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School's achievements recognized by DPI
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North Crawford High School was one of 65 Title I schools to receive Wisconsin Reward School Honors last week, making the High-Progress list.

The school only became a Title I school a couple of years ago, according to North Crawford Elementary School Principal Brandon Munson.

“At that time, we formed a school-wide Title committee,” Munson said.

“We do a school-wide needs assessment each year to determine where our needs are,” Munson said. “We also hold an annual parent involvement meeting in the spring, which we have received some very good suggestions from.”

The results of the needs assessment, comprised of testing scores and staff feedback, and parental feedback helps the school determine how Title I funds will be used.

“It may mean anything from additional resources and materials in the classroom up to additional teaching support working with small groups of students or individuals,” Munson said. “It can also be used for professional development and sending staff to workshops.”

The aim of the efforts is to reduce the disparity in achievement between low-income students and those from more affluent backgrounds.

 “North Crawford is now a ‘school-wide’ Title I school,” explained reading specialist Sue Presser. “We used to be a targeted school. Now, instead of targeting specific individuals, all students are considered Title I. So this award, even though it is called a Title I award, is recognizing all of the teachers. We have many awesome teachers here at North Crawford and a supportive administration.”

Title I teachers Presser and Lynn Harden, the math specialist, work one-on-one with the students showing the greatest needs, much as they did prior to the school-wide designation. One change that Presser noted is the increase in physical resources for all the classrooms.

North Crawford was recently able to purchase document cameras for all the classrooms. These cameras replace overhead projectors, filling the same need while giving the teacher greater flexibility in what is demonstrated. Paper does not need to be made into a transparency to be projected, plus the teacher can put other physical objects under the camera for projection and magnification.

As part of Wisconsin’s Federal Elementary and Secondary Education Act (ESEA) waiver request, the Department of Public Instruction is required to identify Title I schools that are among the highest achieving in the state and those that have the most significant improvement in student achievement from one year to the next. Title I is a federal program to support schools serving low-income students.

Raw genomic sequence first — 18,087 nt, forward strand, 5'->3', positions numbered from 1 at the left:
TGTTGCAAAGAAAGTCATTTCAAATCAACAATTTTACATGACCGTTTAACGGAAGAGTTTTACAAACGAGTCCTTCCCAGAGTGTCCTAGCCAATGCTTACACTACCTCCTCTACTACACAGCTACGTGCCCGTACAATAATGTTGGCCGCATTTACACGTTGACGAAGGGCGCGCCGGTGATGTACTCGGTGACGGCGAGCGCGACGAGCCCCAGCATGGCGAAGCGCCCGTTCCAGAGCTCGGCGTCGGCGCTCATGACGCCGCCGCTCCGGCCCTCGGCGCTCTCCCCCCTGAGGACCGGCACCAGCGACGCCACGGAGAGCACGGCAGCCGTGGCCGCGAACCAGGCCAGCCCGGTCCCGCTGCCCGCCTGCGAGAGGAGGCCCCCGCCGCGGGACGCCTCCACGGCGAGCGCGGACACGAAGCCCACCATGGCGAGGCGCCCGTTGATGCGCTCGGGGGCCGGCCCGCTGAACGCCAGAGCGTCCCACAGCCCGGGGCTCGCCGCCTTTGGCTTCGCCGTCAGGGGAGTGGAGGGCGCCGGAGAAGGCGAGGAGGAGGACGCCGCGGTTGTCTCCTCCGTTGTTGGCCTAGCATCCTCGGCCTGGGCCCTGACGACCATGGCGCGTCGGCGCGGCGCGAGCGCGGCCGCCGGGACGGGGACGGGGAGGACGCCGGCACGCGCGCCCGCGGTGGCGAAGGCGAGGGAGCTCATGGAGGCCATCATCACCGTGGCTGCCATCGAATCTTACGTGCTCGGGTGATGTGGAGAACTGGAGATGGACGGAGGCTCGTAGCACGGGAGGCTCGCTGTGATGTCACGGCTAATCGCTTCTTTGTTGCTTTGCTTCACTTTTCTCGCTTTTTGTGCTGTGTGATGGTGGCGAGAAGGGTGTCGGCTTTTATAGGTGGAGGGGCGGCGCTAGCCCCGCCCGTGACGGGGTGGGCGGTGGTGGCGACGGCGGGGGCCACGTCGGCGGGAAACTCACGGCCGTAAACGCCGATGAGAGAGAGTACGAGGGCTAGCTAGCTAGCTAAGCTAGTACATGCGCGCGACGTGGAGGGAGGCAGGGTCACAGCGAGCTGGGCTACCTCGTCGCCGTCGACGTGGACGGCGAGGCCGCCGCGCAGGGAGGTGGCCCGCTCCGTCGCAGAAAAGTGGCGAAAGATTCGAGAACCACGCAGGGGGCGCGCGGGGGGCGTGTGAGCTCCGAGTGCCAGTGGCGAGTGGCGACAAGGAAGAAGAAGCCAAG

To be recognized, schools first must receive Title I aid because they have significant numbers of students from low-income families based on federal free- and reduced-price school meal income guidelines. All reward schools must have minimal achievement gaps on statewide assessments or show evidence of reducing gaps between student groups, like racial groups, ethnic groups, income level groups or even males and females. Additionally, reward schools must meet the state’s test participation, attendance, and dropout goals.

 The High-Progress Reward Schools earned a “Meets Expectations,” “Exceeds Expectations,” or “Significantly Exceeds Expectations” accountability rating on the Wisconsin School Report Card.

North Crawford High School received a “Meets Expectations” score of 71.7 out of 100, placing it in the top 10-percent of Title I schools.

There are 426 public school districts and 209 charter schools in Wisconsin. Of those, 64.4-percent are Title I schools.

Thirty-seven percent of the students statewide qualify for free or reduced lunches. At North Crawford, 45.1-percent of high school students qualify and 59.1-percent of K-8 students qualify.

Rewards schools received a certificate of achievement signed by the state superintendent. Next fall, the Wisconsin Title I Schools of Recognition and the Reward Schools programs will be combined.